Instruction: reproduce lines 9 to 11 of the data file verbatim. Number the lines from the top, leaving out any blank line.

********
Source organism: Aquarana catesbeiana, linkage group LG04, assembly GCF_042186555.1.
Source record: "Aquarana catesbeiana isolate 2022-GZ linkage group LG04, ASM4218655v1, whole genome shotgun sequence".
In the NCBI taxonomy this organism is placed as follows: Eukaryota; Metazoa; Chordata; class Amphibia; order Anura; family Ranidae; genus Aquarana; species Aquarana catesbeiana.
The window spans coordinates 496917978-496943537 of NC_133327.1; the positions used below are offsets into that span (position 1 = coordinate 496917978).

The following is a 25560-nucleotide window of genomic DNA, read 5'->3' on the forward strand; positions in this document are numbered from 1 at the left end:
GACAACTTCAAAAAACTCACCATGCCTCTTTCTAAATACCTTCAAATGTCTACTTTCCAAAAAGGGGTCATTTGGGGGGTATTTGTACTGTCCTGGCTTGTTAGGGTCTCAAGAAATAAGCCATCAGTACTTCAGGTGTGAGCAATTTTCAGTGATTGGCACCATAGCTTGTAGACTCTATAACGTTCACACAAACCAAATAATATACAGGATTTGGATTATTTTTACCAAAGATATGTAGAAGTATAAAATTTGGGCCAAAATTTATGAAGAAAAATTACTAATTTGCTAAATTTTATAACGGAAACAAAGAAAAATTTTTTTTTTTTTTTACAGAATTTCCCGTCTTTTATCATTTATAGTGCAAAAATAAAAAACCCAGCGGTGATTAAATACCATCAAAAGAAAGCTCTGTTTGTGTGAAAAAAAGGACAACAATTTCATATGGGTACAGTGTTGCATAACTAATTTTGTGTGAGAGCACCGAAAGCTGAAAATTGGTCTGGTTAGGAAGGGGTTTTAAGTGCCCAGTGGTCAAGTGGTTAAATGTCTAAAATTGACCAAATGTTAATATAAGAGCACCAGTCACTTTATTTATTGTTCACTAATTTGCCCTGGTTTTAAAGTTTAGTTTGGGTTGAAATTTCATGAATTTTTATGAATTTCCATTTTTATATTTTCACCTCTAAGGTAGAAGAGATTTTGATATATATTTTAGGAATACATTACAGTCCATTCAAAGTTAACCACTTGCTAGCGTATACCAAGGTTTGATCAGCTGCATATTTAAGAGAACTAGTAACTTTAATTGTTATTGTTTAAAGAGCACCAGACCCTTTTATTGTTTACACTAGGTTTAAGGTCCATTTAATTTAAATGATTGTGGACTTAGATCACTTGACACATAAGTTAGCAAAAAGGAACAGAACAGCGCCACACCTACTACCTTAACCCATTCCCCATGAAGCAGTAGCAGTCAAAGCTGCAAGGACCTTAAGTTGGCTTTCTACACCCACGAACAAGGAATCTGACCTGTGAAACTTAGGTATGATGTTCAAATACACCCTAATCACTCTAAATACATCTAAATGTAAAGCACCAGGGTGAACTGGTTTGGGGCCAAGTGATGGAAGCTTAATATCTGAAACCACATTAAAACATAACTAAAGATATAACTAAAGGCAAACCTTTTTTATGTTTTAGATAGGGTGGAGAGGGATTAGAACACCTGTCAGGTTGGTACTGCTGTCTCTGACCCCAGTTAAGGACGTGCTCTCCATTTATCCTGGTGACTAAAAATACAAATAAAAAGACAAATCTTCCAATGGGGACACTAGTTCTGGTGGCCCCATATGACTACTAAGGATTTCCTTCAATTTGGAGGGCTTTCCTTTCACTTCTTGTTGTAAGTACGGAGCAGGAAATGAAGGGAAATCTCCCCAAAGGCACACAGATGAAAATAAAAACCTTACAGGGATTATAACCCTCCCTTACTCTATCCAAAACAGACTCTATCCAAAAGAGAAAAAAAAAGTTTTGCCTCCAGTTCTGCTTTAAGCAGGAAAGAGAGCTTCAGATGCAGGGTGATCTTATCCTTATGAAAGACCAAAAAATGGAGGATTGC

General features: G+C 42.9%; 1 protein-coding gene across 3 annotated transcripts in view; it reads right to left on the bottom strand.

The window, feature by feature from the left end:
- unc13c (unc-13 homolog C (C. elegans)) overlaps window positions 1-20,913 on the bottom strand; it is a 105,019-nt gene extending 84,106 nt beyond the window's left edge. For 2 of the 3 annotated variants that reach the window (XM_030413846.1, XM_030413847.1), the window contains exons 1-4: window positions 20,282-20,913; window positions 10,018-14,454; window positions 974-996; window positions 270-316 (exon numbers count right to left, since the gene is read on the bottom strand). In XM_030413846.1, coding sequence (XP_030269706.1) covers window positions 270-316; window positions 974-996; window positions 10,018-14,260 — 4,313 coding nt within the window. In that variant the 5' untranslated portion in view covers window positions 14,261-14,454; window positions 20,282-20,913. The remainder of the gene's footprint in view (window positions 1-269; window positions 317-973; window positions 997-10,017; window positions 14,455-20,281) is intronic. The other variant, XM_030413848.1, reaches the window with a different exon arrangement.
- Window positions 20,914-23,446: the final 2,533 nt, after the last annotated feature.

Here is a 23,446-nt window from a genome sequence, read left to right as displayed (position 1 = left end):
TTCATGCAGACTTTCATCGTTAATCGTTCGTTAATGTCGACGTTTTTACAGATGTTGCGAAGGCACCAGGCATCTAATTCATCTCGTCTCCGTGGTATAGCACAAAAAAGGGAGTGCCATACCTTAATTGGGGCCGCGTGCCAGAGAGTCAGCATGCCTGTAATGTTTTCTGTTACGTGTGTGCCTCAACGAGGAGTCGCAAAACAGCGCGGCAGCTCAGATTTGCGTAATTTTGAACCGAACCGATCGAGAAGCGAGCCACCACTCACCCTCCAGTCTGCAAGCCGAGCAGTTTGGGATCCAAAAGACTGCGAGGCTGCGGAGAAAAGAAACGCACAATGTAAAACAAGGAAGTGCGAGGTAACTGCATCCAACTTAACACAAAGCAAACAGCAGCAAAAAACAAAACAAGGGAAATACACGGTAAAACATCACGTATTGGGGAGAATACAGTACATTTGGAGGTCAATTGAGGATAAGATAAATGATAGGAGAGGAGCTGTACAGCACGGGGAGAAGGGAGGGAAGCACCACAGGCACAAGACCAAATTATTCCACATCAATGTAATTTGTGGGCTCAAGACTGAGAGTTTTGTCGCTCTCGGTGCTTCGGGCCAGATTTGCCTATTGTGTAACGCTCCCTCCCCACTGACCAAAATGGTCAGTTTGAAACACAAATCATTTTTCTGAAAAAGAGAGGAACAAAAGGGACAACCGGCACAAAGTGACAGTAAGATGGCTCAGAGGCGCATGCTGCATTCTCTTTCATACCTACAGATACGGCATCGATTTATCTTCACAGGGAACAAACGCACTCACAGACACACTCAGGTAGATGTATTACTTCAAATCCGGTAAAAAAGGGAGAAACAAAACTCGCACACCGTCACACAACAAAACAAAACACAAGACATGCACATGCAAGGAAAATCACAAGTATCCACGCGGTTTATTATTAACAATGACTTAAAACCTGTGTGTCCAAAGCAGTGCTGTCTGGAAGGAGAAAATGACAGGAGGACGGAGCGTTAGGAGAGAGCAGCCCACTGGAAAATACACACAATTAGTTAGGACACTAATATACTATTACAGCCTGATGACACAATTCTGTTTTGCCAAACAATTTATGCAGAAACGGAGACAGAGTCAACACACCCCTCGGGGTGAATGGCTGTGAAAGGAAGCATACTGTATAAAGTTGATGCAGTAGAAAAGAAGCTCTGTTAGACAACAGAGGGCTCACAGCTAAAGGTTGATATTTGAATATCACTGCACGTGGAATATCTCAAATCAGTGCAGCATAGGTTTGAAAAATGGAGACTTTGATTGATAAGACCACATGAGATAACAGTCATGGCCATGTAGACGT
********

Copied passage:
- unc13c (unc-13 homolog C (C. elegans)) overlaps window positions 1-20,913 on the bottom strand; it is a 105,019-nt gene extending 84,106 nt beyond the window's left edge. For 2 of the 3 annotated variants that reach the window (XM_030413846.1, XM_030413847.1), the window contains exons 1-4: window positions 20,282-20,913; window positions 10,018-14,454; window positions 974-996; window positions 270-316 (exon numbers count right to left, since the gene is read on the bottom strand). In XM_030413846.1, coding sequence (XP_030269706.1) covers window positions 270-316; window positions 974-996; window positions 10,018-14,260 — 4,313 coding nt within the window. In that variant the 5' untranslated portion in view covers window positions 14,261-14,454; window positions 20,282-20,913. The remainder of the gene's footprint in view (window positions 1-269; window positions 317-973; window positions 997-10,017; window positions 14,455-20,281) is intronic. The other variant, XM_030413848.1, reaches the window with a different exon arrangement.
- Window positions 20,914-23,446: the final 2,533 nt, after the last annotated feature.

Here is a 23,446-nt window from a genome sequence, read left to right as displayed (position 1 = left end):